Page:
Being a caregiver along with my peers has its rewards. Sharing special moments with those you are caring for is one reason as well as feeling good about being there for those who need care is another reason. It gives us a sense of purpose.

But there is a definite downside that also comes with caregiving: stress! Caregivers are much more stressed out than those who do not have this role. Caregivers of people with dementia experience higher levels of stress than other caregivers. This isn’t surprising when you consider dementia caregivers tend to provide more hours of care and extensive assist with personal cares and for some the management of finances.

Stress, we know, is an unavoidable fact of life. Stress in small doses can be an ally, helping us to rise to challenges. But when stress is long-term, it can cause all sorts of problems. Exhaustion, insomnia, anxiety, headaches, irritability, muscle tension and increased blood pressures are typical of too much stress.

The key to reducing caregiver stress and improving your sense of well -being is by practicing self-care. This is easier said than done when you are juggling a million things and feeling drained. But neglecting taking care of yourself likely will make things worse in the long run. So, here are some self-care ideas you can try.

• Get some support. Don’t go it alone if caring for a family member in your home. Ask family, friends or neighbors for the day to day task. Join a support group for caregivers. Talking with others who understand what you’re going through can be a great stress reliever.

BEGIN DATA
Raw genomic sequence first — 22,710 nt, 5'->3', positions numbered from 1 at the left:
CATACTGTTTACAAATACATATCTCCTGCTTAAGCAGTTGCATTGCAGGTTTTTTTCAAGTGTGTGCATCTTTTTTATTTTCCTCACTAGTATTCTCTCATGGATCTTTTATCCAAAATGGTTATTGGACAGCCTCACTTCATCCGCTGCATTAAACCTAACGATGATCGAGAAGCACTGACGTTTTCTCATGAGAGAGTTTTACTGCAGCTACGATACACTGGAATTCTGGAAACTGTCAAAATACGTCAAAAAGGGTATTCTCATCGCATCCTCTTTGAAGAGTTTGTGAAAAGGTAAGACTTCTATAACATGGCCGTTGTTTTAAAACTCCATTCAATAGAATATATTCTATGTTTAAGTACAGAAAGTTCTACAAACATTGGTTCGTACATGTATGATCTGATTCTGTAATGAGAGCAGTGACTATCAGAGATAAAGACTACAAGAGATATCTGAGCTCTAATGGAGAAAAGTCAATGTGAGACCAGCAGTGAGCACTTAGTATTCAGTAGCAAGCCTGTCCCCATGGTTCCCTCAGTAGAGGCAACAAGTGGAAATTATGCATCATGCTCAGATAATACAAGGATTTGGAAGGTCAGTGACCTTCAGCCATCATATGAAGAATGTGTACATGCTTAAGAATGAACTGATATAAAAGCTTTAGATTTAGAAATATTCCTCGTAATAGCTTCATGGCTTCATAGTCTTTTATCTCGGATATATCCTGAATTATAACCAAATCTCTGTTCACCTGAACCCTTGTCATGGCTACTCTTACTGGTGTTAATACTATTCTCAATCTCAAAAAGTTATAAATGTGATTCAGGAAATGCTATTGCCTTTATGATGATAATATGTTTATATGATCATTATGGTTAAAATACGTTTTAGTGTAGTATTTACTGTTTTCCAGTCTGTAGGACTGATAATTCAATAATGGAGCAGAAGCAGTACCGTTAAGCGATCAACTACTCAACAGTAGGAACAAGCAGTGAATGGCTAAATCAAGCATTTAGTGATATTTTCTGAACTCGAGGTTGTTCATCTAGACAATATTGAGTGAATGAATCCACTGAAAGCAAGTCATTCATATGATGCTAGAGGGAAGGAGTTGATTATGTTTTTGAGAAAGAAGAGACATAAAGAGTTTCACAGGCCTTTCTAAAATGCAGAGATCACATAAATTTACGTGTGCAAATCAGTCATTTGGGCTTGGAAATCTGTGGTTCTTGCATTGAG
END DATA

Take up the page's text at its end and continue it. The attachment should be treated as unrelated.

• Take time for yourself. It is vital to your sense of well-being to step outside your role of caregiver and have some “me” time. Find time each day to do something that you enjoy! Taking a hot bath, sitting in the sunshine, chatting with friends or playing with your pet are a few ideas. Community resources that offer respite care can also give you breaks from your caregiving responsibilities.

• Learn to relax. Relaxation techniques can help you slow down and focus your mind so you can think more clearly, and this can help ease stress. One easy way to relax is to practice deep breathing. Breathe in through your nose. Hold for three seconds and slowly breathe out through your lips.

• Stretches. Muscle tension is common to stress and a simple way to loosen up is to do neck, shoulder and arm stretches. For your neck, sit up and tuck in your chin. Place left hand on right side of head. Gently pull your head to left and hold 10 seconds. Switch sides and repeat. For your shoulder and arm, place your hands together and lock the fingers. Raise your hands above your head with your palms down. Hold for 15 seconds and relax.

• Enjoy a healthy diet. Go for plenty of vegetables, fruits, whole grains, fish and healthy fats.

• Get enough rest. A good night’s sleep or even a nap can make the whole world look better! Get up at the same time each day. Avoid caffeine later in the day. Spend some quiet time, or listen to soothing music to unwind a bit before going to bed.

If you can’t seem to get any relief and the stress becomes overwhelming, consider talking to a professional such as a counselor, clergy, social worker or family doctor. Also keep in mind that learning to manage stress takes time. On some days you will manage stress better than others. Keep taking small steps. These will carry you forward toward your goal of a less stressful life.

Pam Meyer is the Wellness Director at Benedictine Living Communities –Wahpeton.

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